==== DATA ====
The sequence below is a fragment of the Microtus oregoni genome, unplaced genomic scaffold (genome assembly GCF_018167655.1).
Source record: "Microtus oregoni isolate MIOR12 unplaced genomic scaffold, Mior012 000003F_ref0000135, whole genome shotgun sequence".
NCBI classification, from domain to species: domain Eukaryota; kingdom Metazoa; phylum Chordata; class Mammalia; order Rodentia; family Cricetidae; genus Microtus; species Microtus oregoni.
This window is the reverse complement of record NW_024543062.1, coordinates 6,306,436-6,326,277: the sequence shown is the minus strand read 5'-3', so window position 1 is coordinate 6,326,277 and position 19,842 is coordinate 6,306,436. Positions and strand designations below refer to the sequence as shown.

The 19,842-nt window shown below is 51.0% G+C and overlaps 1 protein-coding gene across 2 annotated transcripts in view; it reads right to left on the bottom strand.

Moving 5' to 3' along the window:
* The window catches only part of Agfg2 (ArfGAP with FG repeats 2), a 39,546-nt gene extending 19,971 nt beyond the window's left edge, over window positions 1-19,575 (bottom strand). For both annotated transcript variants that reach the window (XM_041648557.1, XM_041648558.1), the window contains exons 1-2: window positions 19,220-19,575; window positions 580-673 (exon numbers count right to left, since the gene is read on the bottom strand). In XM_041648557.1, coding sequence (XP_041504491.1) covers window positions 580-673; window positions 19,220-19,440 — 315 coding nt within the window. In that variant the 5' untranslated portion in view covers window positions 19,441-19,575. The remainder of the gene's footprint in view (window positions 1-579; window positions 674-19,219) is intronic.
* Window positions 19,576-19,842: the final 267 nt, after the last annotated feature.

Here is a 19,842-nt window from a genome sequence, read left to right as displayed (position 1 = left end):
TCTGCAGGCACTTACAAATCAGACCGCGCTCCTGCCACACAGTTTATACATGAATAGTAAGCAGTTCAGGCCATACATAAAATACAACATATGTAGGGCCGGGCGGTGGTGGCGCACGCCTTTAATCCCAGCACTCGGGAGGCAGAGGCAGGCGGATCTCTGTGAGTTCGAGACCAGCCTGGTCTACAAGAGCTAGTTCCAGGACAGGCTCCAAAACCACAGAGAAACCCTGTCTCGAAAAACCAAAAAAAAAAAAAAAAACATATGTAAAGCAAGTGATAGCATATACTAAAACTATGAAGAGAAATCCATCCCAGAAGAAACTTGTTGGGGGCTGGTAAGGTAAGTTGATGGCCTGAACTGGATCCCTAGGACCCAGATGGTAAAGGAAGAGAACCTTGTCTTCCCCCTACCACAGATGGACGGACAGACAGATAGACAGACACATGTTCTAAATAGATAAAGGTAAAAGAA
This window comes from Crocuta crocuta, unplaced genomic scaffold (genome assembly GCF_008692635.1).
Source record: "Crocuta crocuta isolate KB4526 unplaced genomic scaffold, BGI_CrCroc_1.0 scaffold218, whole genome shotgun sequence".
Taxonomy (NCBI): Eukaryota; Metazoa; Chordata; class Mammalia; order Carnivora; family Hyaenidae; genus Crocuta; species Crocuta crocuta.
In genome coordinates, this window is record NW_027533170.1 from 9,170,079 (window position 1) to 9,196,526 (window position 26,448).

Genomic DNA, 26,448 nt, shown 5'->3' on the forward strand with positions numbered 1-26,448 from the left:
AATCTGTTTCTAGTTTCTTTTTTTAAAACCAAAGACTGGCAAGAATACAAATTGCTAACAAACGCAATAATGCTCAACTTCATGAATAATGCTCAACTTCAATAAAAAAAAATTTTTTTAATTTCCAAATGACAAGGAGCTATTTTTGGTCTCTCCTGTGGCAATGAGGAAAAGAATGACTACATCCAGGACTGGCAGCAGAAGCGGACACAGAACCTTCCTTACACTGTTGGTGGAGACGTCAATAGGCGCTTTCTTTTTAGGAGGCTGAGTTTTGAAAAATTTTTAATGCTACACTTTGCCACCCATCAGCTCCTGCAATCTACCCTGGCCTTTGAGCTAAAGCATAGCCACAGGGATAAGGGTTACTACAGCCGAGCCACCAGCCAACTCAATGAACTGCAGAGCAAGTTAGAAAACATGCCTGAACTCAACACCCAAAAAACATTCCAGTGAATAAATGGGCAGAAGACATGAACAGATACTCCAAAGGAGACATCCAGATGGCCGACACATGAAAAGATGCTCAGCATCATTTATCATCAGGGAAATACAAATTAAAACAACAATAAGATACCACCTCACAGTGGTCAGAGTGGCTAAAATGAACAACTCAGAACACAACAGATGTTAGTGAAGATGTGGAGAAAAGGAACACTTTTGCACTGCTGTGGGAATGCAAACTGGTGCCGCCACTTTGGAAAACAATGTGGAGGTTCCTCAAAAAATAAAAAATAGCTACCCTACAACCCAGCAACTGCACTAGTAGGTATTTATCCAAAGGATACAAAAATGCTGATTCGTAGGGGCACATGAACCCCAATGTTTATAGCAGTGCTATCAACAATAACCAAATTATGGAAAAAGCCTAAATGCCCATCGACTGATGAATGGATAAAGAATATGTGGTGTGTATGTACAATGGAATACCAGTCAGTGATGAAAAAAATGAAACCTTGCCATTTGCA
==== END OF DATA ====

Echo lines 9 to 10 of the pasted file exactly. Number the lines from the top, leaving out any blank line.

Here is a 19,842-nt window from a genome sequence, read left to right as displayed (position 1 = left end):
TCTGCAGGCACTTACAAATCAGACCGCGCTCCTGCCACACAGTTTATACATGAATAGTAAGCAGTTCAGGCCATACATAAAATACAACATATGTAGGGCCGGGCGGTGGTGGCGCACGCCTTTAATCCCAGCACTCGGGAGGCAGAGGCAGGCGGATCTCTGTGAGTTCGAGACCAGCCTGGTCTACAAGAGCTAGTTCCAGGACAGGCTCCAAAACCACAGAGAAACCCTGTCTCGAAAAACCAAAAAAAAAAAAAAAAACATATGTAAAGCAAGTGATAGCATATACTAAAACTATGAAGAGAAATCCATCCCAGAAGAAACTTGTTGGGGGCTGGTAAGGTAAGTTGATGGCCTGAACTGGATCCCTAGGACCCAGATGGTAAAGGAAGAGAACCTTGTCTTCCCCCTACCACAGATGGACGGACAGACAGATAGACAGACACATGTTCTAAATAGATAAAGGTAAAAGAA